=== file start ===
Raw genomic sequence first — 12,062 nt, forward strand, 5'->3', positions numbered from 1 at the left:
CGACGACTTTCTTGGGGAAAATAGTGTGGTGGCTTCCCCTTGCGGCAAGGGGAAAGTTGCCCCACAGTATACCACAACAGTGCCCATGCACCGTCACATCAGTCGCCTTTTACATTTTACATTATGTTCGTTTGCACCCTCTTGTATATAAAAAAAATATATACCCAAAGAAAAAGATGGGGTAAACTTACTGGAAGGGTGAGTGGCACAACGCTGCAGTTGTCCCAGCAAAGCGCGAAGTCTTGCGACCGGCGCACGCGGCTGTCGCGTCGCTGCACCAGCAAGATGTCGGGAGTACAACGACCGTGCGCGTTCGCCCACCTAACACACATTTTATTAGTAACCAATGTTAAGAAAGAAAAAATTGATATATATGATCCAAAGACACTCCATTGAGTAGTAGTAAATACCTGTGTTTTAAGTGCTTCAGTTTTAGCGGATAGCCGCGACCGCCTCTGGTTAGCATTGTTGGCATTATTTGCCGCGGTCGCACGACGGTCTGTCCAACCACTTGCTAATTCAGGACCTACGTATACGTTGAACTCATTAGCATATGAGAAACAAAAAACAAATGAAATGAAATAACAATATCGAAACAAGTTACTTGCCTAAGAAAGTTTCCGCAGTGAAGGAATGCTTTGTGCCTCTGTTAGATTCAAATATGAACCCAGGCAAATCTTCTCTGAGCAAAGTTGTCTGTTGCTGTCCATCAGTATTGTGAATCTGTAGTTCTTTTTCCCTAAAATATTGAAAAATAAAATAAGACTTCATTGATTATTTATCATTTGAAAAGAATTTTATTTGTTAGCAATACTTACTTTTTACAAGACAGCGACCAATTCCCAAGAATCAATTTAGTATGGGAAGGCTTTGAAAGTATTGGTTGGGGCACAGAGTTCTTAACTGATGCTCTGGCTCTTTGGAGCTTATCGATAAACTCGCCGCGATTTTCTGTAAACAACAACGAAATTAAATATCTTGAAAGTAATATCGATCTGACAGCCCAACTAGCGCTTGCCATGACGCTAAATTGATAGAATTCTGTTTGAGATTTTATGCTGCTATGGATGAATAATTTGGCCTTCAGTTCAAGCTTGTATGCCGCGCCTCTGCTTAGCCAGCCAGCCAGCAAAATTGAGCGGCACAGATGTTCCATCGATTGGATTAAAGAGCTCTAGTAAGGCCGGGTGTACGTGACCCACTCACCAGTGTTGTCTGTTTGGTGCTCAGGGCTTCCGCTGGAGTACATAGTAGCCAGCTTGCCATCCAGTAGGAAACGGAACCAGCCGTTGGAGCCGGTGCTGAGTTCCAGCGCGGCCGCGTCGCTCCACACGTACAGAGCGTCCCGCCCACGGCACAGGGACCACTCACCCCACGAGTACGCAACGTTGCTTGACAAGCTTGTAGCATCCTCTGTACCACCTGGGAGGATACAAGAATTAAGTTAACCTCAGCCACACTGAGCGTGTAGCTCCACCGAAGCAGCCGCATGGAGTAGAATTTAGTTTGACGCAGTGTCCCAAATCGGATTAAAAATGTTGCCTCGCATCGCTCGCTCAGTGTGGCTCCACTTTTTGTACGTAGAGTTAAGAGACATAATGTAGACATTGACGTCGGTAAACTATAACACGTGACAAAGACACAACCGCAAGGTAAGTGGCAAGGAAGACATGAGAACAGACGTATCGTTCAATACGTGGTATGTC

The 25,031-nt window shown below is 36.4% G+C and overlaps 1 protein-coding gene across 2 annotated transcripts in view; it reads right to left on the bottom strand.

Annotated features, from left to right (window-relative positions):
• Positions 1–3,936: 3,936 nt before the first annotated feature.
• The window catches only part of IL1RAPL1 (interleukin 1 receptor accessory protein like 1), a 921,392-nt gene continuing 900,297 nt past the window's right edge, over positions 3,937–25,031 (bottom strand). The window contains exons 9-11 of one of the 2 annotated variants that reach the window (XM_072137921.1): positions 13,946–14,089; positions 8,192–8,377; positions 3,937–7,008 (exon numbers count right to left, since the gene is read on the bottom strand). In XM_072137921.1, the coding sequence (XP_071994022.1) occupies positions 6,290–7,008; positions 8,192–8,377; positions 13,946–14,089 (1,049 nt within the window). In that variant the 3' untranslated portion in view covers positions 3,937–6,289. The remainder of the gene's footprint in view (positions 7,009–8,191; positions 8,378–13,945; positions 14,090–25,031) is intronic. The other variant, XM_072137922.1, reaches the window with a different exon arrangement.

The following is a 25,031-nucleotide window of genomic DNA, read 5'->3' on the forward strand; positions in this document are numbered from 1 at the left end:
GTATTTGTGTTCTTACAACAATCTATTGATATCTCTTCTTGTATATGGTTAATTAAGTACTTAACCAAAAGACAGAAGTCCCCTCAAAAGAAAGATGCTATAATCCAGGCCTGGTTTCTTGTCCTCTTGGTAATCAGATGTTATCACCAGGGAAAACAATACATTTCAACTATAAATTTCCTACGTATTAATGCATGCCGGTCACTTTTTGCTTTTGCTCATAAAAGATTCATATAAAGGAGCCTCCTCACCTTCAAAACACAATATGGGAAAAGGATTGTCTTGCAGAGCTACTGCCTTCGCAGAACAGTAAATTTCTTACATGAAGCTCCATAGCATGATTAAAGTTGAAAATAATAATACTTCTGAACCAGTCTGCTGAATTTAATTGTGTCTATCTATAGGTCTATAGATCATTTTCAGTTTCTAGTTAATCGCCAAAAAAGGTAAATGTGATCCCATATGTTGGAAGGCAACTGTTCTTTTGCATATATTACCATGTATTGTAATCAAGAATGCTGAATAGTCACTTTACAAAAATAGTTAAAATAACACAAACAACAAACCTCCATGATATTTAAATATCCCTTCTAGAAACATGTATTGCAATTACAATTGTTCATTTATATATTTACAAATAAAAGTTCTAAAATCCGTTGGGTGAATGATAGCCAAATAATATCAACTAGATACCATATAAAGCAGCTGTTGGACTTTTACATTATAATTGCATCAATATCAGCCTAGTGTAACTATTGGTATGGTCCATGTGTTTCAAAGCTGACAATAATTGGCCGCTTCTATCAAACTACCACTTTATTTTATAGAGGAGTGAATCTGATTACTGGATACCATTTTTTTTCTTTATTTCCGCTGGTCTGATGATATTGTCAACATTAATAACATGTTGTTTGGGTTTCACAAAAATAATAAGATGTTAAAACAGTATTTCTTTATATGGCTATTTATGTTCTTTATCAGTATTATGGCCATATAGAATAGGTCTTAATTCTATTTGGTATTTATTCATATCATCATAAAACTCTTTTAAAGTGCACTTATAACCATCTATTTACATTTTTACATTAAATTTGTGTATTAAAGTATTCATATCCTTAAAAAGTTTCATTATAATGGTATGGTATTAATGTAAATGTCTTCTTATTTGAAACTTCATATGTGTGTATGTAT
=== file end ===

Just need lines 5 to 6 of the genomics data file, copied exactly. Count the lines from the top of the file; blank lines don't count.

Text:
• Positions 1–3,936: 3,936 nt before the first annotated feature.
• The window catches only part of IL1RAPL1 (interleukin 1 receptor accessory protein like 1), a 921,392-nt gene continuing 900,297 nt past the window's right edge, over positions 3,937–25,031 (bottom strand). The window contains exons 9-11 of one of the 2 annotated variants that reach the window (XM_072137921.1): positions 13,946–14,089; positions 8,192–8,377; positions 3,937–7,008 (exon numbers count right to left, since the gene is read on the bottom strand). In XM_072137921.1, the coding sequence (XP_071994022.1) occupies positions 6,290–7,008; positions 8,192–8,377; positions 13,946–14,089 (1,049 nt within the window). In that variant the 3' untranslated portion in view covers positions 3,937–6,289. The remainder of the gene's footprint in view (positions 7,009–8,191; positions 8,378–13,945; positions 14,090–25,031) is intronic. The other variant, XM_072137922.1, reaches the window with a different exon arrangement.